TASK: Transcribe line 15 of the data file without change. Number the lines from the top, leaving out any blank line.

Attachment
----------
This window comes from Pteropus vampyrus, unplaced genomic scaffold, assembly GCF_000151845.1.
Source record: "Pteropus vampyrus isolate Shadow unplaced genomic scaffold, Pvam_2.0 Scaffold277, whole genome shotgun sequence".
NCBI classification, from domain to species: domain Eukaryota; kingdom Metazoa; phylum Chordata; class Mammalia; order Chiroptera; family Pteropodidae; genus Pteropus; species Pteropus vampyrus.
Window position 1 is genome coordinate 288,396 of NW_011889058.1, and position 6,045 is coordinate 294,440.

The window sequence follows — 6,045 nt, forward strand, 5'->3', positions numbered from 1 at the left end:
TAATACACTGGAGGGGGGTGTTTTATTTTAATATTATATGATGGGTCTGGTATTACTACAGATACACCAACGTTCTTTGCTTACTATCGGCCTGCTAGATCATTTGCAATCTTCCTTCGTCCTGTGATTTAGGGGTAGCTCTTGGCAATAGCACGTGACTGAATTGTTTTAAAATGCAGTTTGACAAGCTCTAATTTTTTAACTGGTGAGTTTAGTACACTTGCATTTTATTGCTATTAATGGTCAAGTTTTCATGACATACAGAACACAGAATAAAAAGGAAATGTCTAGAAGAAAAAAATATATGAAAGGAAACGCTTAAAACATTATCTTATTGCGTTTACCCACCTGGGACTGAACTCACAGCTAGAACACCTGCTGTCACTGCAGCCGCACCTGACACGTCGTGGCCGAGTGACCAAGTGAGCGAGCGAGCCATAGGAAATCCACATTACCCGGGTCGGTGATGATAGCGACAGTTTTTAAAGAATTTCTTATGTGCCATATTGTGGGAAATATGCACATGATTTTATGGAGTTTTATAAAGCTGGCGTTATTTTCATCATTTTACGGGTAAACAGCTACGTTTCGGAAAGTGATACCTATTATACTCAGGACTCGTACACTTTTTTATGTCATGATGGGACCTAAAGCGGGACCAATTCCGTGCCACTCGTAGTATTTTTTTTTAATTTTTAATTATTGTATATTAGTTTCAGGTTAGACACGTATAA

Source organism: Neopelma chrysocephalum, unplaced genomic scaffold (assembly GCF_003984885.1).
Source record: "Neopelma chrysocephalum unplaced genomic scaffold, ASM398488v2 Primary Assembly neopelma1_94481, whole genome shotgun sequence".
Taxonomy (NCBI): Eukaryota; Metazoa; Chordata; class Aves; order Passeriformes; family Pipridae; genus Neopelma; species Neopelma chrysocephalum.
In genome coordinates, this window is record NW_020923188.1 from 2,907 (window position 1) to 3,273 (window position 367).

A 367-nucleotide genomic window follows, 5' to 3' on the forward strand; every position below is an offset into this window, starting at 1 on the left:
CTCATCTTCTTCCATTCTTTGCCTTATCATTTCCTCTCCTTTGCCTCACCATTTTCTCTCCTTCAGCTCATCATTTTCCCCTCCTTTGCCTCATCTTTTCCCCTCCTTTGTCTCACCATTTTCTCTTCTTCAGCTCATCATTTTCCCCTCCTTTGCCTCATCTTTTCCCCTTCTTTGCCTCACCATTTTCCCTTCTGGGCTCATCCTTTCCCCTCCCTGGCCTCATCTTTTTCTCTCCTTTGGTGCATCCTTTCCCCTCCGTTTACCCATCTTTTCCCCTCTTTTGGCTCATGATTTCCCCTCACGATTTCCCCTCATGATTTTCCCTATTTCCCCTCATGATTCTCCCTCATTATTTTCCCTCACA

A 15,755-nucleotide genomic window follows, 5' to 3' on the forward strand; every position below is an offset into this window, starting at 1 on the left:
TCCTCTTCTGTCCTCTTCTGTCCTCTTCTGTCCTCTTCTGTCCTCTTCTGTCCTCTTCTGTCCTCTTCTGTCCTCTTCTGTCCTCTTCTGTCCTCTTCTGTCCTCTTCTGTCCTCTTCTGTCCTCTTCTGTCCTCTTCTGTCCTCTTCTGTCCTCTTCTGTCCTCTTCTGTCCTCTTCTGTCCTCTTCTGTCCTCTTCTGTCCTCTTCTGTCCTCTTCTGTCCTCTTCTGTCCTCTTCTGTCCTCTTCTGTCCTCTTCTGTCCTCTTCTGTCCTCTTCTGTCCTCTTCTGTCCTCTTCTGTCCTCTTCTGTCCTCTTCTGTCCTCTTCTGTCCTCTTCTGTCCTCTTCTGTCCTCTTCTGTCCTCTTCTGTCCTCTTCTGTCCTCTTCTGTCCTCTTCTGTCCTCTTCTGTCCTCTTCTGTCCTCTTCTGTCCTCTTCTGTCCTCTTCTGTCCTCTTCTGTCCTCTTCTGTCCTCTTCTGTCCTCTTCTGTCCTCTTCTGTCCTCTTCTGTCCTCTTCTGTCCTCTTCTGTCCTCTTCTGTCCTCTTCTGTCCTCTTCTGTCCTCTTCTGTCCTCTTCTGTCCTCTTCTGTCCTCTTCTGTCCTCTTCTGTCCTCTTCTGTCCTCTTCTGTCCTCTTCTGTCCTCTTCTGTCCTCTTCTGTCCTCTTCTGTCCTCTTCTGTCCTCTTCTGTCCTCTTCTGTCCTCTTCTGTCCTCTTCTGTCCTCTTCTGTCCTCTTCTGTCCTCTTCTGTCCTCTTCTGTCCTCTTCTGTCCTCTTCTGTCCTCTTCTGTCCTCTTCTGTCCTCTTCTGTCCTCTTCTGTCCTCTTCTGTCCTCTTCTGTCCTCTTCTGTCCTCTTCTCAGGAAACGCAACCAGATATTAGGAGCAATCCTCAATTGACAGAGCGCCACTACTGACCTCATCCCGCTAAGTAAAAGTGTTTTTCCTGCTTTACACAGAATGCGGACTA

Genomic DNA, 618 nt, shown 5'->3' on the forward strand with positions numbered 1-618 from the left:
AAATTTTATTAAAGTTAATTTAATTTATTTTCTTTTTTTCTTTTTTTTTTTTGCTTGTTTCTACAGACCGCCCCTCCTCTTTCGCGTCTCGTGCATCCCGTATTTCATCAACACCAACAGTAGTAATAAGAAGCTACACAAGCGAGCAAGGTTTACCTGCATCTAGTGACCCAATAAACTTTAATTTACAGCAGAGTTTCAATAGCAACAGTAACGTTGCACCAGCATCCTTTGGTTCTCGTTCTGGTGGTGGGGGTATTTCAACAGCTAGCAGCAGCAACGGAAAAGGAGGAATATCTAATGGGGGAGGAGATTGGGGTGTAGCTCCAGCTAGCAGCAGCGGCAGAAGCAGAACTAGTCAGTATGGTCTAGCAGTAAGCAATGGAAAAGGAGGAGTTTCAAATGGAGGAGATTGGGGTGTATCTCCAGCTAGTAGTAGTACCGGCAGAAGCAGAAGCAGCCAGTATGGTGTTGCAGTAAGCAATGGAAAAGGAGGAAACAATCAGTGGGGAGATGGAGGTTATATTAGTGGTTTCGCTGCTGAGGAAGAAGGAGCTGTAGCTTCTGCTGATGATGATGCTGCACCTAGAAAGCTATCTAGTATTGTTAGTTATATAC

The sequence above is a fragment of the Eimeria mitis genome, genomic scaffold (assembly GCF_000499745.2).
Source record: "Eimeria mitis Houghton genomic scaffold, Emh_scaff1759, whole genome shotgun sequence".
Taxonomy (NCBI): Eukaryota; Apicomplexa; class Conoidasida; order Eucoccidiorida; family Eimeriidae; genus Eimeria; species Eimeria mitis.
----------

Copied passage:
Genomic DNA, 618 nt, shown 5'->3' on the forward strand with positions numbered 1-618 from the left: